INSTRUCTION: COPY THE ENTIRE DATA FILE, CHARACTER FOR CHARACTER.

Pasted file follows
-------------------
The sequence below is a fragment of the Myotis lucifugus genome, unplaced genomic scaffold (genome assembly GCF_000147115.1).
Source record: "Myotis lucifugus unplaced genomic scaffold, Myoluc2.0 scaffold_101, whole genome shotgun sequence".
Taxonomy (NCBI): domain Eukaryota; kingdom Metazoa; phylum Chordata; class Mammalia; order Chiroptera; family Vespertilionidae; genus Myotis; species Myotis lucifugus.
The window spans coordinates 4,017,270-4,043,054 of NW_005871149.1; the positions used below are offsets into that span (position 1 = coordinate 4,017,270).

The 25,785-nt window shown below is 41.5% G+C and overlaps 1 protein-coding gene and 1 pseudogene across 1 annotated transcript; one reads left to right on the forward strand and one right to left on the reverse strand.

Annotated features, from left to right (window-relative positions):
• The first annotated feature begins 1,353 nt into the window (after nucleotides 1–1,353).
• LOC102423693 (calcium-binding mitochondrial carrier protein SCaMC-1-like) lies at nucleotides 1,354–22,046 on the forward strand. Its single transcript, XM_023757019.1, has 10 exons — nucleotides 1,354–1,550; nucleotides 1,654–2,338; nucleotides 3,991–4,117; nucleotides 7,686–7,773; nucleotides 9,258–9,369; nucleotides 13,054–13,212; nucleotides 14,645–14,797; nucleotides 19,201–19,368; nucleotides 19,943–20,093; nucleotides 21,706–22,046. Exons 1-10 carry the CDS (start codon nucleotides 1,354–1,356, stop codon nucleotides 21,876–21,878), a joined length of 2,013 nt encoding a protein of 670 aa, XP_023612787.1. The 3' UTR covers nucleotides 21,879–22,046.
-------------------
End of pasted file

The sequence below is a fragment of the Myotis lucifugus genome, unplaced genomic scaffold (genome assembly GCF_000147115.1).
Source record: "Myotis lucifugus unplaced genomic scaffold, Myoluc2.0 scaffold_101, whole genome shotgun sequence".
Taxonomy (NCBI): domain Eukaryota; kingdom Metazoa; phylum Chordata; class Mammalia; order Chiroptera; family Vespertilionidae; genus Myotis; species Myotis lucifugus.
The window spans coordinates 4,017,270-4,043,054 of NW_005871149.1; the positions used below are offsets into that span (position 1 = coordinate 4,017,270).

The 25,785-nt window shown below is 41.5% G+C and overlaps 1 protein-coding gene and 1 pseudogene across 1 annotated transcript; one reads left to right on the forward strand and one right to left on the reverse strand.

Annotated features, from left to right (window-relative positions):
• The first annotated feature begins 1,353 nt into the window (after nucleotides 1–1,353).
• LOC102423693 (calcium-binding mitochondrial carrier protein SCaMC-1-like) lies at nucleotides 1,354–22,046 on the forward strand. Its single transcript, XM_023757019.1, has 10 exons — nucleotides 1,354–1,550; nucleotides 1,654–2,338; nucleotides 3,991–4,117; nucleotides 7,686–7,773; nucleotides 9,258–9,369; nucleotides 13,054–13,212; nucleotides 14,645–14,797; nucleotides 19,201–19,368; nucleotides 19,943–20,093; nucleotides 21,706–22,046. Exons 1-10 carry the CDS (start codon nucleotides 1,354–1,356, stop codon nucleotides 21,876–21,878), a joined length of 2,013 nt encoding a protein of 670 aa, XP_023612787.1. The 3' UTR covers nucleotides 21,879–22,046.